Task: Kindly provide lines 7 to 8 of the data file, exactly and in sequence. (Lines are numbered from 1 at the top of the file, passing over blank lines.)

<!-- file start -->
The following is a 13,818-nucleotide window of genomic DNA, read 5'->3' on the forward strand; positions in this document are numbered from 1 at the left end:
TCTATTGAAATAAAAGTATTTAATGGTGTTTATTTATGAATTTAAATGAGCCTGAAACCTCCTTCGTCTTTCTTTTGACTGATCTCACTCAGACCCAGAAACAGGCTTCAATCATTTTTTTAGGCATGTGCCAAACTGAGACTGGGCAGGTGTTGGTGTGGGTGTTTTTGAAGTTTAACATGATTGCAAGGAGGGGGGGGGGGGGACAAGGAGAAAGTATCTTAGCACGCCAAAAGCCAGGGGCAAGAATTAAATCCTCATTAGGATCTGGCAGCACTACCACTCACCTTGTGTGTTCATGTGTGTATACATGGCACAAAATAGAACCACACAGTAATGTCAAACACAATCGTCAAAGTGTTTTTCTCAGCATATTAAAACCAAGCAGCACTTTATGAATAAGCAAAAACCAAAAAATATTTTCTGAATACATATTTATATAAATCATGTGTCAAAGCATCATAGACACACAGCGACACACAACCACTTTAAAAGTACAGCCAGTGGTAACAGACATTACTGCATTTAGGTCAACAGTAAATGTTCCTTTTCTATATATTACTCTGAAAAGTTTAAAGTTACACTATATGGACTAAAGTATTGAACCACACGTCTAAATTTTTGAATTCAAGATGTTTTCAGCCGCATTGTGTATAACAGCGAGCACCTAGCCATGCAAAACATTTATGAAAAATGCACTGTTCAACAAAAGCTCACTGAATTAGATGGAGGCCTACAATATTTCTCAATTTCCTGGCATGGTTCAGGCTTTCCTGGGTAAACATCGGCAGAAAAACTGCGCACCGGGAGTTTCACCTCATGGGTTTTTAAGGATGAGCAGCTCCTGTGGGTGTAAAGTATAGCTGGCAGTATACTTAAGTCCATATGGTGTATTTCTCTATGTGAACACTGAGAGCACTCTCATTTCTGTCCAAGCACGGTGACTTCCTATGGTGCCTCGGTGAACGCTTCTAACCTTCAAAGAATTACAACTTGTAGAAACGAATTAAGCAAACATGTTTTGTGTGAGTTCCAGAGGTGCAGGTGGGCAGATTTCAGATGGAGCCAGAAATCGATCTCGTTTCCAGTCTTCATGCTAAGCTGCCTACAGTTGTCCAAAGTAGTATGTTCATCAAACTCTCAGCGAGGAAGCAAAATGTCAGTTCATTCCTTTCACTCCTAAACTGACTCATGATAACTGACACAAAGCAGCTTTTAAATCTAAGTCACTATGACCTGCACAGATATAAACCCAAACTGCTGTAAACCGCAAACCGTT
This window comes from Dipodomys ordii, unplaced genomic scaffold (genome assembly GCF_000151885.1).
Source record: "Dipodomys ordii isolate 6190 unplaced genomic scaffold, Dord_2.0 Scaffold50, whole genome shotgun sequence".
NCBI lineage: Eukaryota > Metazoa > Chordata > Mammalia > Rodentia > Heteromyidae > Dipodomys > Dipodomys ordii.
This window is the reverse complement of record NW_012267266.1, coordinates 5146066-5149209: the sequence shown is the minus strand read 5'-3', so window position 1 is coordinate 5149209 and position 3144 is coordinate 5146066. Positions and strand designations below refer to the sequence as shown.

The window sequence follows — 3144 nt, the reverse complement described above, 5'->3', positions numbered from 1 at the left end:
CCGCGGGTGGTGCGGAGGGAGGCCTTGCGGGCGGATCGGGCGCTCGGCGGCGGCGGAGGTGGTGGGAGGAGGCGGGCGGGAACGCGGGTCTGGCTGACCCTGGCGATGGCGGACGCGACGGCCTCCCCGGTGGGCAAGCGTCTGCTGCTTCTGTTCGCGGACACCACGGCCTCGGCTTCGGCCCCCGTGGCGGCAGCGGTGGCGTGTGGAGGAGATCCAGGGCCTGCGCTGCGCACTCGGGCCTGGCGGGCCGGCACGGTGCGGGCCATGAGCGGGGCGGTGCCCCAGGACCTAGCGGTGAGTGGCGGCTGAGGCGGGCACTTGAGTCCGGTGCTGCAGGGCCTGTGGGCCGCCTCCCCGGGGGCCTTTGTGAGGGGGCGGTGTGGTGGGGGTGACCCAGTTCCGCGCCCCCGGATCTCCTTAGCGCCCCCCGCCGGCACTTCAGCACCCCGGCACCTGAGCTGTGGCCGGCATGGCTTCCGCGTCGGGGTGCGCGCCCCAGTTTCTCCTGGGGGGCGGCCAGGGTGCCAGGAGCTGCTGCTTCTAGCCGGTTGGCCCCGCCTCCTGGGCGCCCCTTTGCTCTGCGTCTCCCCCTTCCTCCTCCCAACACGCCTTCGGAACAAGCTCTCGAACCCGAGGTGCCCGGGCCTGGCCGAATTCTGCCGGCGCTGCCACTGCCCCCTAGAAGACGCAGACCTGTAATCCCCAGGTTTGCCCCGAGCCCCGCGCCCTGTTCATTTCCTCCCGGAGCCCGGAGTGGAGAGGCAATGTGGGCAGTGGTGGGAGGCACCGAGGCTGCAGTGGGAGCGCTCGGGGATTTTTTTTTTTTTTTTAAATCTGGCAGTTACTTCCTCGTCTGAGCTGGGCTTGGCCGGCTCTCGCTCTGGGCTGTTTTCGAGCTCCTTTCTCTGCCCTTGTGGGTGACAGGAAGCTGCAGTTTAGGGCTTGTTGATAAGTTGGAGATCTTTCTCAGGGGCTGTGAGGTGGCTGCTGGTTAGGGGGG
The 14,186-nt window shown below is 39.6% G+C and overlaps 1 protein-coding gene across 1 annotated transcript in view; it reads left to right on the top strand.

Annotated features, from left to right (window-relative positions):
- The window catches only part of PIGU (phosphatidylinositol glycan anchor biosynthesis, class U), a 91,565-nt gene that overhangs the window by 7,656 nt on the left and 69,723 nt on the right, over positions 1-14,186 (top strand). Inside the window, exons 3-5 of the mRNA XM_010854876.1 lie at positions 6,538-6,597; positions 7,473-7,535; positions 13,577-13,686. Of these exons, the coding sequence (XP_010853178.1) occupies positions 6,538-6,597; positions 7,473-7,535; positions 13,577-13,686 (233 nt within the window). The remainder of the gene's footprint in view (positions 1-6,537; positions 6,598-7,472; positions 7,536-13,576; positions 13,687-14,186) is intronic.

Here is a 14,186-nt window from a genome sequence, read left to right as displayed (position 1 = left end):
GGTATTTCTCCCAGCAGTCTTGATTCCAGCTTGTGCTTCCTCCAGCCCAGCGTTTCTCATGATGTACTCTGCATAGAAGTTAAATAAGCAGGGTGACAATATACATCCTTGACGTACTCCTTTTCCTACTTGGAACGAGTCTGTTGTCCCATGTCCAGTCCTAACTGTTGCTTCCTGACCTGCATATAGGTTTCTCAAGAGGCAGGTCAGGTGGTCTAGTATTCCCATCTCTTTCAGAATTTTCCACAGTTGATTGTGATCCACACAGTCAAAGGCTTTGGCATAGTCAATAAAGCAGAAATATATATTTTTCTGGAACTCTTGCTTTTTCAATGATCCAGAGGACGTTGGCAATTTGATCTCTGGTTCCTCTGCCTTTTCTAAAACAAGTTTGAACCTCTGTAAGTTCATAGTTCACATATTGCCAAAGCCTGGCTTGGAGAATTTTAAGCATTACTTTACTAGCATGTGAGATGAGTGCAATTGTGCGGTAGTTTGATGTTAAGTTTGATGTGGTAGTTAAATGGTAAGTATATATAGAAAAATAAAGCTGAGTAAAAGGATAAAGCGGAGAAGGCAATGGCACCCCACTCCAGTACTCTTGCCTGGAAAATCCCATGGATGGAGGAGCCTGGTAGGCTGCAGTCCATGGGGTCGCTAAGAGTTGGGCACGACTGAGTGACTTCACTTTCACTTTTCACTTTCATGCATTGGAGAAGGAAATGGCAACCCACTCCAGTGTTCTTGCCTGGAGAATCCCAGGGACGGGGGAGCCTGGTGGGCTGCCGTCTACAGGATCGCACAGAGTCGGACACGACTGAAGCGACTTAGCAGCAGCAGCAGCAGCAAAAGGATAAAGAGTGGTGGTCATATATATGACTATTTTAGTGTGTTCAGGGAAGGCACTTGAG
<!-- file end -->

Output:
The window sequence follows — 3144 nt, the reverse complement described above, 5'->3', positions numbered from 1 at the left end:
CCGCGGGTGGTGCGGAGGGAGGCCTTGCGGGCGGATCGGGCGCTCGGCGGCGGCGGAGGTGGTGGGAGGAGGCGGGCGGGAACGCGGGTCTGGCTGACCCTGGCGATGGCGGACGCGACGGCCTCCCCGGTGGGCAAGCGTCTGCTGCTTCTGTTCGCGGACACCACGGCCTCGGCTTCGGCCCCCGTGGCGGCAGCGGTGGCGTGTGGAGGAGATCCAGGGCCTGCGCTGCGCACTCGGGCCTGGCGGGCCGGCACGGTGCGGGCCATGAGCGGGGCGGTGCCCCAGGACCTAGCGGTGAGTGGCGGCTGAGGCGGGCACTTGAGTCCGGTGCTGCAGGGCCTGTGGGCCGCCTCCCCGGGGGCCTTTGTGAGGGGGCGGTGTGGTGGGGGTGACCCAGTTCCGCGCCCCCGGATCTCCTTAGCGCCCCCCGCCGGCACTTCAGCACCCCGGCACCTGAGCTGTGGCCGGCATGGCTTCCGCGTCGGGGTGCGCGCCCCAGTTTCTCCTGGGGGGCGGCCAGGGTGCCAGGAGCTGCTGCTTCTAGCCGGTTGGCCCCGCCTCCTGGGCGCCCCTTTGCTCTGCGTCTCCCCCTTCCTCCTCCCAACACGCCTTCGGAACAAGCTCTCGAACCCGAGGTGCCCGGGCCTGGCCGAATTCTGCCGGCGCTGCCACTGCCCCCTAGAAGACGCAGACCTGTAATCCCCAGGTTTGCCCCGAGCCCCGCGCCCTGTTCATTTCCTCCCGGAGCCCGGAGTGGAGAGGCAATGTGGGCAGTGGTGGGAGGCACCGAGGCTGCAGTGGGAGCGCTCGGGGATTTTTTTTTTTTTTTTAAATCTGGCAGTTACTTCCTCGTCTGAGCTGGGCTTGGCCGGCTCTCGCTCTGGGCTGTTTTCGAGCTCCTTTCTCTGCCCTTGTGGGTGACAGGAAGCTGCAGTTTAGGGCTTGTTGATAAGTTGGAGATCTTTCTCAGGGGCTGTGAGGTGGCTGCTGGTTAGGGGGG